Even if your business has never exported before, it may be considering doing so now in the wake of ChAFTA. The opportunity for up to a billion new customers is just too great to pass up in most cases, especially with tariffs being relaxed across so many industries. If your business is contemplating getting into the export game, or just expanding into the Chinese market, there are many additional risks that it will take on in the process. Here are 10 things to consider, in order to manage those risks effectively and grow your exporting business.
In this article, we examine the potential risks in exporting and how to minimise them using an effective auditing system.
1. Find Your Edge
The quickest killer in exporting is to offer a product or service which is overly saturated. However, there may be (and probably is, if you look hard enough) an edge that your product or service has over the competition. Make sure that you identify your unique selling proposition, and focus on it as you expand into new markets.
2. Choose Your Products Wisely
In some cases it may be wise to export ideas or plans, rather than an actual product. An example can be found in Street Crane, a UK company which makes large cranes and hoists. They found that they could export their hoists and control systems, but that it was economically more feasible to sell their designs for heavy crane beams to be made in local markets, rather than to transport the product itself.
3. Allow for Budget Expansion
Exporting almost always means more expenditure on the front end. Having a large order for a product or service, that your company can’t meet due to budget limitations, is a sure way to exclude your business from the market going forward.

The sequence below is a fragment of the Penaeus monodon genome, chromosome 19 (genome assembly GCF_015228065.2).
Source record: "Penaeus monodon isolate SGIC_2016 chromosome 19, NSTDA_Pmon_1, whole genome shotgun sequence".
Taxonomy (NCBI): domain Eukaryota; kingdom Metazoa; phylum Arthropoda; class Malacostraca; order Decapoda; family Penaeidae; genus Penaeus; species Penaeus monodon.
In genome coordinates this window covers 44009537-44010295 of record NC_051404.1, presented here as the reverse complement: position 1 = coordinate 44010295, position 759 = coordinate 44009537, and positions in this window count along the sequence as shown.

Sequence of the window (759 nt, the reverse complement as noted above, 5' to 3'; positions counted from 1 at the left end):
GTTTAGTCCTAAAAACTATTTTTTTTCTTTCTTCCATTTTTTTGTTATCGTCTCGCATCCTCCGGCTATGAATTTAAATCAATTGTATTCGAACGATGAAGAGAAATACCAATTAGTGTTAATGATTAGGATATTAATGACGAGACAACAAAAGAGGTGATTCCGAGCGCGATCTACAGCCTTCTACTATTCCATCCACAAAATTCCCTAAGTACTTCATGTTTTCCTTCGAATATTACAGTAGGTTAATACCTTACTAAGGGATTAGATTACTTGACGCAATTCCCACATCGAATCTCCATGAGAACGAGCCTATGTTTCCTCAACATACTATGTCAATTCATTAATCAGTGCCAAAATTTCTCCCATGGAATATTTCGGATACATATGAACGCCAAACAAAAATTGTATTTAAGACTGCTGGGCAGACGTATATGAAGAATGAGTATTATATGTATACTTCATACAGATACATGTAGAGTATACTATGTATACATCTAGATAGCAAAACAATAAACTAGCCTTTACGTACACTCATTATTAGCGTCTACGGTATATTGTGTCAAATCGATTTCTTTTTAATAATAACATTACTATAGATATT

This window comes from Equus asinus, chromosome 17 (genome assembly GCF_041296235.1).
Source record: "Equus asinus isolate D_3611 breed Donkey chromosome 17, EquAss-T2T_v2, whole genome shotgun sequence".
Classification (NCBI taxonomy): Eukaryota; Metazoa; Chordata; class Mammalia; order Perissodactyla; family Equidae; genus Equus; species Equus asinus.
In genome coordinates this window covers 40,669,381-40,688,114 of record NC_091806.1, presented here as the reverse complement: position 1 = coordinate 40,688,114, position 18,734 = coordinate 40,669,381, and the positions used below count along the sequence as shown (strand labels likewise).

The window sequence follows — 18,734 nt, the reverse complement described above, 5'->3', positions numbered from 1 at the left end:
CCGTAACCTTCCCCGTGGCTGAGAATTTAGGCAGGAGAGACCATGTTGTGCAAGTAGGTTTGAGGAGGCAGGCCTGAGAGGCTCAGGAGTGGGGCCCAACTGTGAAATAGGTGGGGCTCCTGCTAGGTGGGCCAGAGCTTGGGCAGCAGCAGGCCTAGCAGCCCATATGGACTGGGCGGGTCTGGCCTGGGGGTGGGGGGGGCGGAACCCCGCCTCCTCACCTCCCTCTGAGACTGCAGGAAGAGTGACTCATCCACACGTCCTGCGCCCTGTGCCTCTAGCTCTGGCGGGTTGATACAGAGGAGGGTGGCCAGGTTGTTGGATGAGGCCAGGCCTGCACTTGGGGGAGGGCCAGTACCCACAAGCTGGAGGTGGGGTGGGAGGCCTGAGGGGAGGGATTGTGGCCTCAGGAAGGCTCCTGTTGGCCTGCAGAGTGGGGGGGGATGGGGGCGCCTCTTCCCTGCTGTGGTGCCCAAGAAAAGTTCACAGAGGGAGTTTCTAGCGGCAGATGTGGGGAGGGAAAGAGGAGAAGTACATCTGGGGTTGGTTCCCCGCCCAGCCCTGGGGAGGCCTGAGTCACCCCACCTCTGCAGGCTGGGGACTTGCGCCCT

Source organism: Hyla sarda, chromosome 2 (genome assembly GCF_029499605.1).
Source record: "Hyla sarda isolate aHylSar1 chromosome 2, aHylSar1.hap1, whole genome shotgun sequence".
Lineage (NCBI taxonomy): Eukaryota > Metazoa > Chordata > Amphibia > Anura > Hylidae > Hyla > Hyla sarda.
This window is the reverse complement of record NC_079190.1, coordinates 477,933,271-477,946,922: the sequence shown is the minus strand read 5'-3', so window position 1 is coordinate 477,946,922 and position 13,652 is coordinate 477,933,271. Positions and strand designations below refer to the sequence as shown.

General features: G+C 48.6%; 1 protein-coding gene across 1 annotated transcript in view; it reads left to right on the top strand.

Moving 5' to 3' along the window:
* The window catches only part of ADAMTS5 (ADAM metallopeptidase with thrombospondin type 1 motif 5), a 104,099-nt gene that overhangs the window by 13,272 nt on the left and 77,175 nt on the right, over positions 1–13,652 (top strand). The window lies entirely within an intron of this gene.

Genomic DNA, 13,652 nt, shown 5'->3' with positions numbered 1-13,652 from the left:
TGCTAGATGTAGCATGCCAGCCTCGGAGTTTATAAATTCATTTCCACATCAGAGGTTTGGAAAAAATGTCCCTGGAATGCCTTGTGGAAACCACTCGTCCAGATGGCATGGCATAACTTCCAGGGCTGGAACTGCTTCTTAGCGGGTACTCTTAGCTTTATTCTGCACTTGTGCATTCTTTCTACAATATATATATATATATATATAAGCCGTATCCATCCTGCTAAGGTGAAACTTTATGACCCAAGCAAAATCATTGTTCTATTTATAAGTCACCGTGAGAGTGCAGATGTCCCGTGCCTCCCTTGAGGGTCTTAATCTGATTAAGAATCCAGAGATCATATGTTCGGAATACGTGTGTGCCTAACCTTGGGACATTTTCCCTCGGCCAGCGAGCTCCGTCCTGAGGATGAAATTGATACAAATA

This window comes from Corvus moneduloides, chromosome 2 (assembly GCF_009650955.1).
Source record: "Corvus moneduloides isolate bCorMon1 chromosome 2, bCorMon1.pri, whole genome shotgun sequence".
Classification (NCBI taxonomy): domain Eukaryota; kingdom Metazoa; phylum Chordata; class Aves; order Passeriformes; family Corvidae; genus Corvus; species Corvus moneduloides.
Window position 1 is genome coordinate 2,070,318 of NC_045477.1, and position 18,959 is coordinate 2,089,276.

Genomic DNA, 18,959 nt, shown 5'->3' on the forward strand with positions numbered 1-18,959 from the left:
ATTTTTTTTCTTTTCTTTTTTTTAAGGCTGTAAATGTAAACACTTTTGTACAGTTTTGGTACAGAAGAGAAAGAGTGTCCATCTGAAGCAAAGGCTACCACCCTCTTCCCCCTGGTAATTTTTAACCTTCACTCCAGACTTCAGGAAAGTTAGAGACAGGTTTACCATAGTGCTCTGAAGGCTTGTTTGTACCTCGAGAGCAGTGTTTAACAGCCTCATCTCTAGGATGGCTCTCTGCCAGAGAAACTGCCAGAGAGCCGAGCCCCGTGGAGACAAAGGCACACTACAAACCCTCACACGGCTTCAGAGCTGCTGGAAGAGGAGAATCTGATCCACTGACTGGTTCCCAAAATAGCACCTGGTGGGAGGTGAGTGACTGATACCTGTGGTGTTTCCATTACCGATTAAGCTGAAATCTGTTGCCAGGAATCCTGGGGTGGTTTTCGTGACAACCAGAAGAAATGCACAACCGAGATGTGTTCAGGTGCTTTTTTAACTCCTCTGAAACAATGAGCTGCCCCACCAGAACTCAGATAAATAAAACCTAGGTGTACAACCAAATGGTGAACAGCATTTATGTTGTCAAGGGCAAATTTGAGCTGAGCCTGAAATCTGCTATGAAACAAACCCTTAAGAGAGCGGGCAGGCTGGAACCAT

4. Protect Your Brand
New markets mean new risks to your brand name and reputation. Make sure that you protect these, and you can start with the tips listed in our recent article on 7 things you can do to protect your brand when exporting (link to last article “7 things every SME exporter needs to know…”).
5. Be Ready For Demand
In the early days, offshore orders can represent a major proportion of your business, according to Executive director of export finance at EFIC, Andrew Watson.
“In order to break in to a market in China, the business is probably required to fulfil minimum orders,” says Watson, “which are large by comparison with what the business does domestically. There is usually a cost of scaling-up for Asia-Pacific markets.” Don’t enter a market when you can’t fulfil the demand for your product, or they may look elsewhere.
6. Have Local Knowledge
As mentioned in our last article, knowing the culture, laws, standards, and other norms for any local region is crucial to doing business there. Selling bacon in Iran is a non-starter, for instance. Make sure that you are aware of the local disposition, or have a local partner who can guide you through these decisions.
7. Assess Your Supply Chain
Your supply chain may be very wide and very diverse, and that may be fine for the markets you are accustomed to. New markets, however, may have issues with some portion of your chain. Or there could be legal ramifications in the new market due to a supplier or distributor. Make sure that you are aware of any possible implications, throughout your supply chain, when entering new markets.
8. Assess Your Insurance
Make sure you’re covered. For what? Any number of things, depending on the market where business is being done or considered being done. It’s vital to know that you are covered, in case any new and unusual (to you) situation comes up.
9. Use Safe Payment Options
Non-payment is one of the biggest fears for exporters. When starting out, consider using wire transfers, letters of credit, or credit cards as payment or as proof of intention to pay. Your budget may already be stretched thin (see #3). The last thing you need is to not be paid.
10. Ensure Compliance
This is the all-encompassing way to make sure that your business is as ready as it can possibly be for exporting (and anything else). A good end-to-end auditing system will ensure that your business is monitoring the supply chain, following all national and international regulations, and maintaining a high level of productivity and standards. Compliance, through auditing, will get you where you need to go.
Compliance Experts provide clients with access to the Compliance Checkpoint Software Technology, which is complimented by our Professional Auditing and Consulting services. This is our unique point of difference. Learn more about Compliance Checkpoint here.